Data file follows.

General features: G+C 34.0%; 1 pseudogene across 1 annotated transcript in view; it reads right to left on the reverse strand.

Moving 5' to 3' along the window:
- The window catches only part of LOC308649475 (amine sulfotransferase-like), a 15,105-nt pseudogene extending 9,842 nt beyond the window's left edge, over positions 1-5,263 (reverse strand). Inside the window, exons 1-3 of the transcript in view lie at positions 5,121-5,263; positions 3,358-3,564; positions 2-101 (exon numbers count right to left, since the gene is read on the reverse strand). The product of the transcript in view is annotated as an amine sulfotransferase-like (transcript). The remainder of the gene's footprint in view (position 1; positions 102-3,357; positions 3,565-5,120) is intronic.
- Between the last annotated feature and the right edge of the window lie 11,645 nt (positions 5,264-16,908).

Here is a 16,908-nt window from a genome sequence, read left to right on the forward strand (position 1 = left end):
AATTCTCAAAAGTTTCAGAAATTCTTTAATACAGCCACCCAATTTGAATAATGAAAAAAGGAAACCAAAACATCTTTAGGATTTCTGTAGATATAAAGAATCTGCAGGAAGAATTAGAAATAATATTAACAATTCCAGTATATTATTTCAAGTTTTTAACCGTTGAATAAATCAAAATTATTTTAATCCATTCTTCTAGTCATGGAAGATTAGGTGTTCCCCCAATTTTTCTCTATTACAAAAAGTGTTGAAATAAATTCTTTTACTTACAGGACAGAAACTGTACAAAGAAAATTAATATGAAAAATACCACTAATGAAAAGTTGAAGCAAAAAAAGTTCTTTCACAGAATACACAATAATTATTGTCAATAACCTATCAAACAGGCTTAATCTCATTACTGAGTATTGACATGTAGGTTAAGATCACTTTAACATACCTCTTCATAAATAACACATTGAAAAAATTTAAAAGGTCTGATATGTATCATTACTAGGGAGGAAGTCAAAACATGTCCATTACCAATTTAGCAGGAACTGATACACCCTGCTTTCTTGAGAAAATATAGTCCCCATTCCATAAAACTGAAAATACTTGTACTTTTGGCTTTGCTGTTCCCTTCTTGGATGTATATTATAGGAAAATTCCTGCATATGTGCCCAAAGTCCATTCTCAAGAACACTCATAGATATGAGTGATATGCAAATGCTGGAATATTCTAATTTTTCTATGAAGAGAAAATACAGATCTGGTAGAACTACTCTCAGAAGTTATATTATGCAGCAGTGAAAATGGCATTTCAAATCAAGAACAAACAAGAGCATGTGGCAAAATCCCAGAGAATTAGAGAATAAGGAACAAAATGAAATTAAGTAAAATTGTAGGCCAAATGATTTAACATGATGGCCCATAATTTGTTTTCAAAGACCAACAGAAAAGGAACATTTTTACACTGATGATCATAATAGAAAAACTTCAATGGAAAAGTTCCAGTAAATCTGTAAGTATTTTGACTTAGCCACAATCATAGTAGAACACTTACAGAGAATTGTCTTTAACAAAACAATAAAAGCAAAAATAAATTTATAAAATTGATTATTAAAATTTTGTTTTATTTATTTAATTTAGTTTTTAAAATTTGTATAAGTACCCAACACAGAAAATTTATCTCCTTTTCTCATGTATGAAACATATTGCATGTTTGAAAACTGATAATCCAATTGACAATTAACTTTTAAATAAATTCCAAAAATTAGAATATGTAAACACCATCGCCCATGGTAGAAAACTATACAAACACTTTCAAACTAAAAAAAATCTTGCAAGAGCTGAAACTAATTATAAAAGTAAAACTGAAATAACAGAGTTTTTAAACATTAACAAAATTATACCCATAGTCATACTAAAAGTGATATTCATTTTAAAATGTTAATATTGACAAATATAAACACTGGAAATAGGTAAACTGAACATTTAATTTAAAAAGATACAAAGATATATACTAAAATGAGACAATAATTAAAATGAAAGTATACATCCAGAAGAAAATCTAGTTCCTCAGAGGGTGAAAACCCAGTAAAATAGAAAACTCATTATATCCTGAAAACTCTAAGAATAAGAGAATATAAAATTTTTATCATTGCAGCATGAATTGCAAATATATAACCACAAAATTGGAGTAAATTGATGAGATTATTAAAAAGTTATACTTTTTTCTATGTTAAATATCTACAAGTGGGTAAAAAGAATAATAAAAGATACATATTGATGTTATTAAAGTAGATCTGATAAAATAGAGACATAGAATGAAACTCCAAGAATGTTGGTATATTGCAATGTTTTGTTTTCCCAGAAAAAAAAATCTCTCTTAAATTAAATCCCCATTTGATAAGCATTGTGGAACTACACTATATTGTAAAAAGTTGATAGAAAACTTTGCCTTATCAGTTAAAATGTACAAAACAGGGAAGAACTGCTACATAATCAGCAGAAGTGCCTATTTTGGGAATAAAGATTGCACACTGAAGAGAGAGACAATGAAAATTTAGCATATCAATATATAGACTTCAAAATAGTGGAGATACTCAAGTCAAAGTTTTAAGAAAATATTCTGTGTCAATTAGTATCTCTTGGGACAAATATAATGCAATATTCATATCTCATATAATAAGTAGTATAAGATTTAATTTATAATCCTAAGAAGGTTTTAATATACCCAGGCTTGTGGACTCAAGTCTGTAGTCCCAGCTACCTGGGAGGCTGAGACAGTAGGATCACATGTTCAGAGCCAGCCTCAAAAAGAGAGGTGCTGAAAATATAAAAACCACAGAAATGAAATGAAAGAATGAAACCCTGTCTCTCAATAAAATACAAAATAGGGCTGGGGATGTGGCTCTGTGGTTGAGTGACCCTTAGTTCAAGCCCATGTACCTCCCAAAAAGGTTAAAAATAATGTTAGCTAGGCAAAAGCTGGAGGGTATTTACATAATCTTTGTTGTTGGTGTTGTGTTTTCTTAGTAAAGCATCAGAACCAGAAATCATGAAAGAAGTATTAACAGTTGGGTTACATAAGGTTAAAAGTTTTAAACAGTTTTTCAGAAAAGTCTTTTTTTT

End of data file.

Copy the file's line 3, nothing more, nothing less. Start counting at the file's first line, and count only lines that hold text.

- The window catches only part of LOC308649475 (amine sulfotransferase-like), a 15,105-nt pseudogene extending 9,842 nt beyond the window's left edge, over positions 1-5,263 (reverse strand). Inside the window, exons 1-3 of the transcript in view lie at positions 5,121-5,263; positions 3,358-3,564; positions 2-101 (exon numbers count right to left, since the gene is read on the reverse strand). The product of the transcript in view is annotated as an amine sulfotransferase-like (transcript). The remainder of the gene's footprint in view (position 1; positions 102-3,357; positions 3,565-5,120) is intronic.